Fast Algorithms for Inferring Gene-Species Associations
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Assessment of microbial biodiversity is typically made by sequencing either PCR-amplified marker genes or all genomic DNA from environmental samples. Both approaches rely on the similarity of the sequenced material to known entries in sequence databases. However, amplicons of non-marker genes are often used, when the research question aims at assessing both functional capabilities of a microbial community and its biodiversity. In such cases, a phylogenetic tree is constructed with known and metagenomic sequences, and expert assessment defines the taxonomic groups the amplicons belong to. Here, instead of relying on sequences, often missing, of non-marker genes, we use tree reconciliation to obtain a distribution of mappings between genes and species. We describe efficient algorithms for the reconstruction of gene-species mappings and a Monte-Carlo method for the inference of distributions for the cases when the number of optimal reconstructions is large. We provide a comparative study of different cost functions showing that the duplication-loss cost induces mappings of the highest quality. Further, we demonstrate the correctness of our approach using several datasets.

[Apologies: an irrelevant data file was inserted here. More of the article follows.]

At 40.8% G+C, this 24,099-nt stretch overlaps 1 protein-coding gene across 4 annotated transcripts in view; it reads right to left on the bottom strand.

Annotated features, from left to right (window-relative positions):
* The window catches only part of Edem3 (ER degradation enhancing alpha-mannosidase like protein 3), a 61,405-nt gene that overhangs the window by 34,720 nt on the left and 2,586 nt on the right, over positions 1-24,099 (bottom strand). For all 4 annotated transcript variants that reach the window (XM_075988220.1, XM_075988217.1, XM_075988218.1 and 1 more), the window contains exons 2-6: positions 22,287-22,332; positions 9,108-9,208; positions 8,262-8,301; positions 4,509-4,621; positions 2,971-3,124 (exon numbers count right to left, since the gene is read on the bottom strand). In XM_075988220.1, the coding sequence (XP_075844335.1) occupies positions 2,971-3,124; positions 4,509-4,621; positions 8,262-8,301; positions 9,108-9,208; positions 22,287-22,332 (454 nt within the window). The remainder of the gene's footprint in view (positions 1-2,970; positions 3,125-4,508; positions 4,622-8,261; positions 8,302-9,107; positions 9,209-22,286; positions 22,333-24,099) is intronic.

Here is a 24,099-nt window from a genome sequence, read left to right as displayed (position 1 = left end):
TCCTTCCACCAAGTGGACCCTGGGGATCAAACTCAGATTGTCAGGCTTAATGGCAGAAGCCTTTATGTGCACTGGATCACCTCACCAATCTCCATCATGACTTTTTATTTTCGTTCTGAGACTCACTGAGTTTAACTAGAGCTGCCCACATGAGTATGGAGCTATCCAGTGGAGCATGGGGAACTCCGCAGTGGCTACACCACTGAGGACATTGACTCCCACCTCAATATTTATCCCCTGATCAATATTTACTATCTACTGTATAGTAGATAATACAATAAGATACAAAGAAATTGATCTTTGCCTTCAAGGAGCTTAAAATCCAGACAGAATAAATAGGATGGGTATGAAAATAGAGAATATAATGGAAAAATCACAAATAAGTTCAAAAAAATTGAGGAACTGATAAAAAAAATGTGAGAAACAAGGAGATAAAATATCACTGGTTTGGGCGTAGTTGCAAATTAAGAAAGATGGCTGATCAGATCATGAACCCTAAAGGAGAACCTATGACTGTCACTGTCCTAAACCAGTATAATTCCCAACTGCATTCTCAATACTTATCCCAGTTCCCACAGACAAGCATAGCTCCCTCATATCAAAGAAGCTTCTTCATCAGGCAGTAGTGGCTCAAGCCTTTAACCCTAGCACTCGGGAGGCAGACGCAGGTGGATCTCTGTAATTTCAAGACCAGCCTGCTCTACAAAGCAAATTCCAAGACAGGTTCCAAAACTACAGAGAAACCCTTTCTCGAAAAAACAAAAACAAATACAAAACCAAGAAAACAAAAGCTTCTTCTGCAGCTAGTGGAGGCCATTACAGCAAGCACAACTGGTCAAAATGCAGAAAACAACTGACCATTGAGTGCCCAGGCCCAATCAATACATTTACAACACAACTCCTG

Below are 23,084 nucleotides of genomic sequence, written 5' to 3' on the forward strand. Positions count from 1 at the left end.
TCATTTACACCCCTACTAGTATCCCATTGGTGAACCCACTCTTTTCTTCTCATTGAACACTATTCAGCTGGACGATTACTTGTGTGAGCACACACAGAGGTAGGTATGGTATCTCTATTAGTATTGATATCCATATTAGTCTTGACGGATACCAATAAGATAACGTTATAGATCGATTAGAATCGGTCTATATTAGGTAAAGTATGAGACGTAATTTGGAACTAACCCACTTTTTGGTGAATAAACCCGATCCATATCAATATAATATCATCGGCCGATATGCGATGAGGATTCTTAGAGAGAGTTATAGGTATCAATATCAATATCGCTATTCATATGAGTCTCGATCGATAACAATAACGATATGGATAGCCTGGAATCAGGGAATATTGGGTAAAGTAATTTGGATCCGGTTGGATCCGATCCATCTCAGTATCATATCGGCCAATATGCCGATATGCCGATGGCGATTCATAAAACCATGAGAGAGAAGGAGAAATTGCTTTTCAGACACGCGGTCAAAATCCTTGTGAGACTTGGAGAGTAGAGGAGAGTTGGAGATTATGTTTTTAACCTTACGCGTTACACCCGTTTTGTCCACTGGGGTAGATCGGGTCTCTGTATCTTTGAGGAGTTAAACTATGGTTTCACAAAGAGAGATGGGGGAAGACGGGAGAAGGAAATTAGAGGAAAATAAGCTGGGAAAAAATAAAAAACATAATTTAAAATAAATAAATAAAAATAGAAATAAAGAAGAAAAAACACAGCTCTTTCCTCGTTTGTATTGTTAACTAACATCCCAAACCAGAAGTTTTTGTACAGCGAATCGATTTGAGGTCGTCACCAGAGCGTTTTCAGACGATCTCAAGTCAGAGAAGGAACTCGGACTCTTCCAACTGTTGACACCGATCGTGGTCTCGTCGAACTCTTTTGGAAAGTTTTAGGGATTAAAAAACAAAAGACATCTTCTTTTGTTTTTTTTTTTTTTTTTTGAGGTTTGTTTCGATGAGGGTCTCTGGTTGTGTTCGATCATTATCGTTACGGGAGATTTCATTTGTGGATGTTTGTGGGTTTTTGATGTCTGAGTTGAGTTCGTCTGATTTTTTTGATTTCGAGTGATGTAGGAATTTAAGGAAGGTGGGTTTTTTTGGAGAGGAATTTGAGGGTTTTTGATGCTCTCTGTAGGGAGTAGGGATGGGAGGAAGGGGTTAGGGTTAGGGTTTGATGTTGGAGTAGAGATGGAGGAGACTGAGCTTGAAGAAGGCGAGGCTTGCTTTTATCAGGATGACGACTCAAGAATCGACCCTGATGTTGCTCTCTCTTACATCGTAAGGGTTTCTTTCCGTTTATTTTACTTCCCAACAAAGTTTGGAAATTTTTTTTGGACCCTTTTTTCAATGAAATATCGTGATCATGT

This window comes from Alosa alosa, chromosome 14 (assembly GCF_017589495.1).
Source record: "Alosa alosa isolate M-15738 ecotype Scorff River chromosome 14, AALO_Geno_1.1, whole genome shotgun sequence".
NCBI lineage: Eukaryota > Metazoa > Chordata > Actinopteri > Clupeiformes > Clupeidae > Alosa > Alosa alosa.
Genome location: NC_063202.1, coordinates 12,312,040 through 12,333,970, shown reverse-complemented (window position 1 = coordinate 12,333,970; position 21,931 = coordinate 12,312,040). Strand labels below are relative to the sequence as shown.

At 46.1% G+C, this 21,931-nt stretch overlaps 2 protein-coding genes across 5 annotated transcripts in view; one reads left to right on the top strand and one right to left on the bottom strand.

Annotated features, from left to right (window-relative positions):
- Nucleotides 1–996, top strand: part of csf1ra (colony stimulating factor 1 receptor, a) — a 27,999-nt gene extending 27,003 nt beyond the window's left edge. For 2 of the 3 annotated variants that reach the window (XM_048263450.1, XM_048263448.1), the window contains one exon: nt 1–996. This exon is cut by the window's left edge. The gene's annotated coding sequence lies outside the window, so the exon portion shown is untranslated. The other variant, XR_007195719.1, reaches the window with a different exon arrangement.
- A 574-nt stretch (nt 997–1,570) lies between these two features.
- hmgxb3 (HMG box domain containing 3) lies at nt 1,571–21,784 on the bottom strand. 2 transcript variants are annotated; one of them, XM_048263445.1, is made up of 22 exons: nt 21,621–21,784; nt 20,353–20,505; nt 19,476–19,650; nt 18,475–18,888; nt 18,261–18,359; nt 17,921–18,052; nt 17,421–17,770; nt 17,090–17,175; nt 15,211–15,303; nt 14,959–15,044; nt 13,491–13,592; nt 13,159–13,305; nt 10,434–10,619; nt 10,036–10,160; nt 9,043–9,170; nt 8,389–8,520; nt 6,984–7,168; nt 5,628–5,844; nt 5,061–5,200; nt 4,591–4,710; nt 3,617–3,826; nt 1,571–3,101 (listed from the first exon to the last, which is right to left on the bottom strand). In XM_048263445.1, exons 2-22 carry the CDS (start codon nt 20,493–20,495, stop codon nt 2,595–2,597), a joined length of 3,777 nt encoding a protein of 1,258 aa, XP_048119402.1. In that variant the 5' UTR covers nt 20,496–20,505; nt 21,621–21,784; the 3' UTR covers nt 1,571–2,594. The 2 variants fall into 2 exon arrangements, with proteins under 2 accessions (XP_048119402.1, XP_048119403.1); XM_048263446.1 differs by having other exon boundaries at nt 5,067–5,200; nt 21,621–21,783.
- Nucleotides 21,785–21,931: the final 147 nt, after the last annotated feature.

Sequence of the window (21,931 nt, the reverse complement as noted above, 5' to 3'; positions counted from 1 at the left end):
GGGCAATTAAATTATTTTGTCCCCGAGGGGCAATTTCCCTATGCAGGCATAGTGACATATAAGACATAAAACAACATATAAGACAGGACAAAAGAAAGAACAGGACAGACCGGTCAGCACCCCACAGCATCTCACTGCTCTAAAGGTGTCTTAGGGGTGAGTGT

KeywordsSpecies Tree Gene Tree Horizontal Gene Transfer Input Tree mcrA Gene
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